Monadnock Trails Report 11.02.12


Welcome to our post-hurricane edition of the Monadnock Trails Report.

I want to start off with a genuine and heartfelt thank you to all police, fire, ambulance, rescue, and other personnel and volunteers that worked so hard before, during, and since the storm to provide help to their communities, wherever those communities may be. This includes all of those who worked and are still working diligently in restoring electricity.

Everyone affected by the storm is in my thoughts, especially those in my old home of Breezy Point in Queens, New York.

tree down on Park Store, photo by Patrick Hummel

Despite losing power for a few days this week, Mt. Monadnock handled the brunt of the storm fairly well. But that is not to say we have not been hard at work cleaning up the trails and public areas. As of this writing, all trails on Mt. Monadnock are open, except the  Pumpelly Trail (between the trail head and junction with Cascade Link).

Dublin Trail was cleared and re-opened late this afternoon.

fallen trees before clean-up, Cascade Link, photo by Patrick Hummel
trees cleared from the Cascade Link, photo by Patrick Hummel

We are working hard to re-open Pumpelly ASAP and to also remove downed trees here and there from other trails that are still safe for hiker usage. The most up-to-date information on the trails can be found by calling Monadnock State Park directly at 603-532-8862.

Cascade Link- Harling Trail junction sign downed for the third time in four years by a storm! photo by Patrick Hummel

It looks like “Superstorm Sandy” has taken the warmer weather out of the Monadnock Region as well. The temperatures are colder now with the turn of the calendar. There is no precipitation in the forecast for the weekend, but hikers can expect colder temperatures. We do not expect to get above the freezing point above treeline anytime in the near future, so hikers will need to bring layers and be ready for winter-like air conditions.

Trails are still drying out and evidence of impressive water run off is apparent on many trails. The exposed rocks have dried off quickly, but many of the middle and lower elevations have running water, mud, and puddles. Be prepared to hike through it and do not be afraid to get those hiking boots dirty!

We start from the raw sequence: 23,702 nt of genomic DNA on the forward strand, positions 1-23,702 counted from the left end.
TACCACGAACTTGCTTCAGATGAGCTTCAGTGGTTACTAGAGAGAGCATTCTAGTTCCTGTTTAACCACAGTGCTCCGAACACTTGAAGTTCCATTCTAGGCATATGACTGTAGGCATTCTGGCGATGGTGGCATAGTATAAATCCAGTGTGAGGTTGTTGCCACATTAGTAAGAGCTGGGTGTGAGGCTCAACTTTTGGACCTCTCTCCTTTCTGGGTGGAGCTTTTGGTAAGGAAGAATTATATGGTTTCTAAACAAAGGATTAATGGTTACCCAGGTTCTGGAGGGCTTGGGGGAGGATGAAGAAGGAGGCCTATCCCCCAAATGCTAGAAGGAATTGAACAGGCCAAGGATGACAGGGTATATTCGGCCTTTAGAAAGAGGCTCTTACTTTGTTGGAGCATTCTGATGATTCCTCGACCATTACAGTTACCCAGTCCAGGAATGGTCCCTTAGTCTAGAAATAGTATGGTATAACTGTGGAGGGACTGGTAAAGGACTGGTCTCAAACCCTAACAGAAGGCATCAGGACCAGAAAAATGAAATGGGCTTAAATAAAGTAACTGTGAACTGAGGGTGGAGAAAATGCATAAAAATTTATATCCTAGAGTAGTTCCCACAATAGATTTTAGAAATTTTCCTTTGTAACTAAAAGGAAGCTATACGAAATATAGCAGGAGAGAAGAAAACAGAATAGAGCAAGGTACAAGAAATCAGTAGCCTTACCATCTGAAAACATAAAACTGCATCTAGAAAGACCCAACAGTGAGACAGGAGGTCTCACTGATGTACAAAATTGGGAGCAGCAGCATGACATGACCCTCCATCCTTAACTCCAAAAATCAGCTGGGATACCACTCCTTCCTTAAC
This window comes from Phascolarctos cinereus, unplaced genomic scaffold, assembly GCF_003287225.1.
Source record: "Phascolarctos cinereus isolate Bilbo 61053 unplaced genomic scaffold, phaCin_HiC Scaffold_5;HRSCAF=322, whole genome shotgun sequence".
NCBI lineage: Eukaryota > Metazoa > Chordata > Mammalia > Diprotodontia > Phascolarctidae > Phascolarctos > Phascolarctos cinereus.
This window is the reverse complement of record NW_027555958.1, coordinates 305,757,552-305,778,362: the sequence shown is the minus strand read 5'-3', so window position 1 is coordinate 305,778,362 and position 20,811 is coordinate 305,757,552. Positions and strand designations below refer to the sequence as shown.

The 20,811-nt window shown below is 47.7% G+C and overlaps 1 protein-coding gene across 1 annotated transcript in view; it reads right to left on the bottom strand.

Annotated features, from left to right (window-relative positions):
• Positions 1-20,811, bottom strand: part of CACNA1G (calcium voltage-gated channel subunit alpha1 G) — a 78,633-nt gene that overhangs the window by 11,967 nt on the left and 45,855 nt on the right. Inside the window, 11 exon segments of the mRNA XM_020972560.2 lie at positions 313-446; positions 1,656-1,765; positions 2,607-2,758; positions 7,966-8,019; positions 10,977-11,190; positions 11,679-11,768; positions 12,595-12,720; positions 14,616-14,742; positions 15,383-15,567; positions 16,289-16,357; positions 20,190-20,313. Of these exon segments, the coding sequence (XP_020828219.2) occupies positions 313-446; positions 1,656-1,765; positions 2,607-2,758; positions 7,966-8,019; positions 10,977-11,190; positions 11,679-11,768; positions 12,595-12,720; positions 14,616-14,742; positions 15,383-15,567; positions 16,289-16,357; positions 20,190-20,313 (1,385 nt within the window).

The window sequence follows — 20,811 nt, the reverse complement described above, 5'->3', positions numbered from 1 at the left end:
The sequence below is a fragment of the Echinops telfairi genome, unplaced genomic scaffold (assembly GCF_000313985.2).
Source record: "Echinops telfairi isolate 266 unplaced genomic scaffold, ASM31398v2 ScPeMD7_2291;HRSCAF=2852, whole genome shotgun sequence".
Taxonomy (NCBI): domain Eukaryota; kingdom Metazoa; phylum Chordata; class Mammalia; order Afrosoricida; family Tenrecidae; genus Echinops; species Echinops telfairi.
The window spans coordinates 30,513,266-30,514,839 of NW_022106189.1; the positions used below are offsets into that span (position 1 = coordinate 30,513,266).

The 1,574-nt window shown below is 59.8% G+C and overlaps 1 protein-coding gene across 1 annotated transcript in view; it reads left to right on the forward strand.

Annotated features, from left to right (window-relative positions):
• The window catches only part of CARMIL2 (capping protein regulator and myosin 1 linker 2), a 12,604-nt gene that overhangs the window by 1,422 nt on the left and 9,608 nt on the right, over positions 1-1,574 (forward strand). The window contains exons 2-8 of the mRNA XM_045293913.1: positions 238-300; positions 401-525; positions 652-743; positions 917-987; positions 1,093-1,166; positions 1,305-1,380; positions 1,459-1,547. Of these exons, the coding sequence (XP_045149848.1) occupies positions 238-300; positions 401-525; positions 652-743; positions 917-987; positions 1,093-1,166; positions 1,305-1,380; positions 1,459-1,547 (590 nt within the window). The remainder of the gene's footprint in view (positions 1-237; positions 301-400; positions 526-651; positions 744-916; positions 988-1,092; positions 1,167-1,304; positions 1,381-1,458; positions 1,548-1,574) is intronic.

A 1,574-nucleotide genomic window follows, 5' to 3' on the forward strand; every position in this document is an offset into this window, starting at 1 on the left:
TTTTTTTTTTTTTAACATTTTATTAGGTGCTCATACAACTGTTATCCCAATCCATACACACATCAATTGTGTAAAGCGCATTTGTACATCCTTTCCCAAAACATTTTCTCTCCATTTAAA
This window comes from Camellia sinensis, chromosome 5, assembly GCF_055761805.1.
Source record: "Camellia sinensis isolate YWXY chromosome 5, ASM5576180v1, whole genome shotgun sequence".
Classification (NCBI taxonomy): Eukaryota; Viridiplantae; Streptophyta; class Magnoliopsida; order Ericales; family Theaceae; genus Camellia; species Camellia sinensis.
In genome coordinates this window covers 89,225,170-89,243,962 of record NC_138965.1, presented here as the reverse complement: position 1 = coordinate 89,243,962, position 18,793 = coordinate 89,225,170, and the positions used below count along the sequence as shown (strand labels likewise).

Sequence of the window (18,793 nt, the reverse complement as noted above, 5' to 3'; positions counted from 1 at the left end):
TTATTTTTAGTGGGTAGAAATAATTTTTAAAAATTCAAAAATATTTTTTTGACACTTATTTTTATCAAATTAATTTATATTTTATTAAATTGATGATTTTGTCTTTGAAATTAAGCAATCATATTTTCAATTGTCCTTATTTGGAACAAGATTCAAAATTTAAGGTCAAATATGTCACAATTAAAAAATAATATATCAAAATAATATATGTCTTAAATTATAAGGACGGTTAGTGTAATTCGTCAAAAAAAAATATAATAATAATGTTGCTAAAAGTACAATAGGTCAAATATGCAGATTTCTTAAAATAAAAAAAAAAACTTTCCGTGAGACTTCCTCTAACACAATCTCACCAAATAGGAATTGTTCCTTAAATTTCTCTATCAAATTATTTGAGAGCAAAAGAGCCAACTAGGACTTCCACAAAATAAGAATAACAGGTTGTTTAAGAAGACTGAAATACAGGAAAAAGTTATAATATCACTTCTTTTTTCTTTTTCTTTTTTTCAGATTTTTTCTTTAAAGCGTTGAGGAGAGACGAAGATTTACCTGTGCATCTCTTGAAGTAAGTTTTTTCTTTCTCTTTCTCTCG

Very important! PLEASE REMEMBER:

Sunset on Saturday, November 3rd: 5:39pm

Sunset on Sunday, November 4th: 4:38pm

The end of Daylight Savings this weekend  not only gives you an extra hour of sleep Saturday night, it gives you one less hour of daylight. Please plan your hiking times accordingly.

This week in Monadnock history

Keeping with the trend of the last few posts, we’ll look at more recent history again. It was November of 2006 when construction began on the Gilson Pond Campground at Monadnock State Park.

The area formerly housed an extensive, privately owned campground called the “Monadnock Recreation Area”. That campground featured, amongst other things, 160 campsites, a tennis court, a swimming pool, archery, a ski tow, a recreation hall, and cottages. I have a few of their maps and flyers in my Monadnock archives and saw they offered tent rental (who shows up to camp without a tent?), encouraged burning of trash in the fire rings, and allowed dogs. While dogs were allowed at Monadnock during the time, I wondered about how effective their advise to “try to stop barking” to campers with pets ended up being.


skiers at Gilson Pond, circa 1950’s. photo provided by Ben Haubrich


The State of NH purchased the property from the Bolles Family in 1978. George Bolles was very public and vocal in his opposition to the sale, but the state ultimately won out. The property was immediately “re-naturalized” by State Park staff and all buildings and campsites were removed. You can still find the foundation of the tennis court behind the new playground at Gilson Pond. Also, with a keen eye, you can find a small wooden sign designating site T12 along the new campground road.

The State intended to build a new, but smaller campground at what we now call the Gilson Pond Area. Finally, as part of the 2003 Monadnock Master Plan, a new campground at the area was formerly planned and would call for  all of the family camping moved to the area from Spring through Fall. After the Gilson Pond dam went through renovations in 2004, the first new campground New Hampshire State Parks had built in 40 years broke ground this month 6 years ago.

The Gilson Pond Campground would finally open in 2010 and I think is one of the best in the Park System.

Gilson Pond Campground did close for the season last weekend. The Birchtoft Trail is still usable through the winter, although parking spaces are limited.

Family camping will be available on a first come, first served basis through the winter at Monadnock HQ!

B.Y.O.T. (bring your own tent)






Patrick Hummel, Mount Washington State Park

As the Park Manager of Mount Washington State Park, I oversee and manage the operations of the 60 acres of the summit of Mount Washington; the highest peak in the northeast US at 6,288'. Our Park is staffed 24/7, 365 days a year and is sometimes referred to as the "Home of the World's Worst Weather". Previously, I served as the NH State Parks Volunteer Program Manager and before that, the Park Manager at Monadnock State Park, home to the most climbed mountain in the Western Hemisphere. IG= @topofthenortheast

One thought to “Monadnock Trails Report 11.02.12”

  1. Bring back the ski tow! The one at Mt Prospect (Weeks State Park) is so much fun. Great post this week! Thanks for the History Lesson and Trail Update.

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